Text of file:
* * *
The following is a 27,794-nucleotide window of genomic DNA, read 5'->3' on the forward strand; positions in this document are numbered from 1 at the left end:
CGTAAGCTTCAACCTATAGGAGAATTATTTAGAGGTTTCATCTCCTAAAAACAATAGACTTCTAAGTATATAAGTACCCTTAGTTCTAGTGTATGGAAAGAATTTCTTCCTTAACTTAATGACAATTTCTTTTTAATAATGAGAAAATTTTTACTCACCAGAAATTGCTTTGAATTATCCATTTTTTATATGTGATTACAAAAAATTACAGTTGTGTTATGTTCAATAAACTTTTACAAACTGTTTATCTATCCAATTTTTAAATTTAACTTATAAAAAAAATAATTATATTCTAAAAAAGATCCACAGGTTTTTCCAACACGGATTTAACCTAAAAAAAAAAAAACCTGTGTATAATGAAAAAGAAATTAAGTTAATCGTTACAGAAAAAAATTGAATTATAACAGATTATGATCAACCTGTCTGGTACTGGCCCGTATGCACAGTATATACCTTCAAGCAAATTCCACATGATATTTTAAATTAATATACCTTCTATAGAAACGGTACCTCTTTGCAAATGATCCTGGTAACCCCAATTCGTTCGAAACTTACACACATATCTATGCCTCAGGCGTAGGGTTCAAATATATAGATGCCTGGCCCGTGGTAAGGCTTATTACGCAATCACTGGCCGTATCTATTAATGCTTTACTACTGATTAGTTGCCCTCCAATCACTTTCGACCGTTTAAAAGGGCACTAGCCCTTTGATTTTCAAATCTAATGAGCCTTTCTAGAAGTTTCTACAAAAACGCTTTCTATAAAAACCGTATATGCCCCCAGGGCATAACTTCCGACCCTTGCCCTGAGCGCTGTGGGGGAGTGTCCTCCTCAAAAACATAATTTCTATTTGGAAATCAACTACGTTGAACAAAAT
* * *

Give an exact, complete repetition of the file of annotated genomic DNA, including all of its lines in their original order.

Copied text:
The following is a 27,794-nucleotide window of genomic DNA, read 5'->3' on the forward strand; positions in this document are numbered from 1 at the left end:
CGTAAGCTTCAACCTATAGGAGAATTATTTAGAGGTTTCATCTCCTAAAAACAATAGACTTCTAAGTATATAAGTACCCTTAGTTCTAGTGTATGGAAAGAATTTCTTCCTTAACTTAATGACAATTTCTTTTTAATAATGAGAAAATTTTTACTCACCAGAAATTGCTTTGAATTATCCATTTTTTATATGTGATTACAAAAAATTACAGTTGTGTTATGTTCAATAAACTTTTACAAACTGTTTATCTATCCAATTTTTAAATTTAACTTATAAAAAAAATAATTATATTCTAAAAAAGATCCACAGGTTTTTCCAACACGGATTTAACCTAAAAAAAAAAAAACCTGTGTATAATGAAAAAGAAATTAAGTTAATCGTTACAGAAAAAAATTGAATTATAACAGATTATGATCAACCTGTCTGGTACTGGCCCGTATGCACAGTATATACCTTCAAGCAAATTCCACATGATATTTTAAATTAATATACCTTCTATAGAAACGGTACCTCTTTGCAAATGATCCTGGTAACCCCAATTCGTTCGAAACTTACACACATATCTATGCCTCAGGCGTAGGGTTCAAATATATAGATGCCTGGCCCGTGGTAAGGCTTATTACGCAATCACTGGCCGTATCTATTAATGCTTTACTACTGATTAGTTGCCCTCCAATCACTTTCGACCGTTTAAAAGGGCACTAGCCCTTTGATTTTCAAATCTAATGAGCCTTTCTAGAAGTTTCTACAAAAACGCTTTCTATAAAAACCGTATATGCCCCCAGGGCATAACTTCCGACCCTTGCCCTGAGCGCTGTGGGGGAGTGTCCTCCTCAAAAACATAATTTCTATTTGGAAATCAACTACGTTGAACAAAAT